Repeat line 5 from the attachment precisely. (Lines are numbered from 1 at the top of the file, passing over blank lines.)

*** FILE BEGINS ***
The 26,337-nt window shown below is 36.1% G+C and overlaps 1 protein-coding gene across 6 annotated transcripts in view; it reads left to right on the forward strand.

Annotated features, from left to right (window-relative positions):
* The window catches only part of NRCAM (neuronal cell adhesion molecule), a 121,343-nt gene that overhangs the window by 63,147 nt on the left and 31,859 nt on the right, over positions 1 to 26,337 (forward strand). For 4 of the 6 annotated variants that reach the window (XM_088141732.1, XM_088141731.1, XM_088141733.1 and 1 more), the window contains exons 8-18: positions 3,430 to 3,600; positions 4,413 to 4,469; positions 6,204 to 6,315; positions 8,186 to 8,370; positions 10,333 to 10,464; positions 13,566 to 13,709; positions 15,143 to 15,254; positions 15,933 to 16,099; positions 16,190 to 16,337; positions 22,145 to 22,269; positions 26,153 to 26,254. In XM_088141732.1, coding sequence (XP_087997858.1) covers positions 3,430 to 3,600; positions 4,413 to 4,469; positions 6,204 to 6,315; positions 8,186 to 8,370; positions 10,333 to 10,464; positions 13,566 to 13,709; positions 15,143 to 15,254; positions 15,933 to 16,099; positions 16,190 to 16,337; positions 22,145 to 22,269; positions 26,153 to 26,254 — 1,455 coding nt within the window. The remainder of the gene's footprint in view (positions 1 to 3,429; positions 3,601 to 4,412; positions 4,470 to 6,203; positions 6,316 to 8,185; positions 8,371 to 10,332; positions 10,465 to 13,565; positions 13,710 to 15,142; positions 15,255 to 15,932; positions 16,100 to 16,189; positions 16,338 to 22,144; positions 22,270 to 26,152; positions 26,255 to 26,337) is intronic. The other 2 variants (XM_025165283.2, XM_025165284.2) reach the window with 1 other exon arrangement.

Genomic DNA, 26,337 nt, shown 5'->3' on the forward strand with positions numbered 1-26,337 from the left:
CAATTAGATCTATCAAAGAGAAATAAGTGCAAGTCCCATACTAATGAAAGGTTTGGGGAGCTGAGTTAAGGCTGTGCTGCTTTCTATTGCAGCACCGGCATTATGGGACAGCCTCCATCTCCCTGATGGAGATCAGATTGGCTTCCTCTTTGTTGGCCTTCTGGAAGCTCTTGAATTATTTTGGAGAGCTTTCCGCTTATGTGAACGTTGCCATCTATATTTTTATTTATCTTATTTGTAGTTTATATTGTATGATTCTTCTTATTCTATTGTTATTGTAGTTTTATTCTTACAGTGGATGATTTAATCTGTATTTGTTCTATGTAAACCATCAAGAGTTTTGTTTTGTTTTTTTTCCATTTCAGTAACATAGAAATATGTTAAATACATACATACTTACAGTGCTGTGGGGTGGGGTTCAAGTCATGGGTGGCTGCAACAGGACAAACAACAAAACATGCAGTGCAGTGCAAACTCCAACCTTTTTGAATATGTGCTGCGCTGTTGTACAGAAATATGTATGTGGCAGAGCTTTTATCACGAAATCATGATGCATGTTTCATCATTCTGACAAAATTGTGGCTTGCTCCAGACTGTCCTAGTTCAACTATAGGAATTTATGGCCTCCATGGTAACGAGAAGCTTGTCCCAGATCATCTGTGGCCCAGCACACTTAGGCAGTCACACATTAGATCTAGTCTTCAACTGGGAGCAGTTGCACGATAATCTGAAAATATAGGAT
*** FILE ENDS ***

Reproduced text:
CAATTAGATCTATCAAAGAGAAATAAGTGCAAGTCCCATACTAATGAAAGGTTTGGGGAGCTGAGTTAAGGCTGTGCTGCTTTCTATTGCAGCACCGGCATTATGGGACAGCCTCCATCTCCCTGATGGAGATCAGATTGGCTTCCTCTTTGTTGGCCTTCTGGAAGCTCTTGAATTATTTTGGAGAGCTTTCCGCTTATGTGAACGTTGCCATCTATATTTTTATTTATCTTATTTGTAGTTTATATTGTATGATTCTTCTTATTCTATTGTTATTGTAGTTTTATTCTTACAGTGGATGATTTAATCTGTATTTGTTCTATGTAAACCATCAAGAGTTTTGTTTTGTTTTTTTTCCATTTCAGTAACATAGAAATATGTTAAATACATACATACTTACAGTGCTGTGGGGTGGGGTTCAAGTCATGGGTGGCTGCAACAGGACAAACAACAAAACATGCAGTGCAGTGCAAACTCCAACCTTTTTGAATATGTGCTGCGCTGTTGTACAGAAATATGTATGTGGCAGAGCTTTTATCACGAAATCATGATGCATGTTTCATCATTCTGACAAAATTGTGGCTTGCTCCAGACTGTCCTAGTTCAACTATAGGAATTTATGGCCTCCATGGTAACGAGAAGCTTGTCCCAGATCATCTGTGGCCCAGCACACTTAGGCAGTCACACATTAGATCTAGTCTTCAACTGGGAGCAGTTGCACGATAATCTGAAAATATAGGAT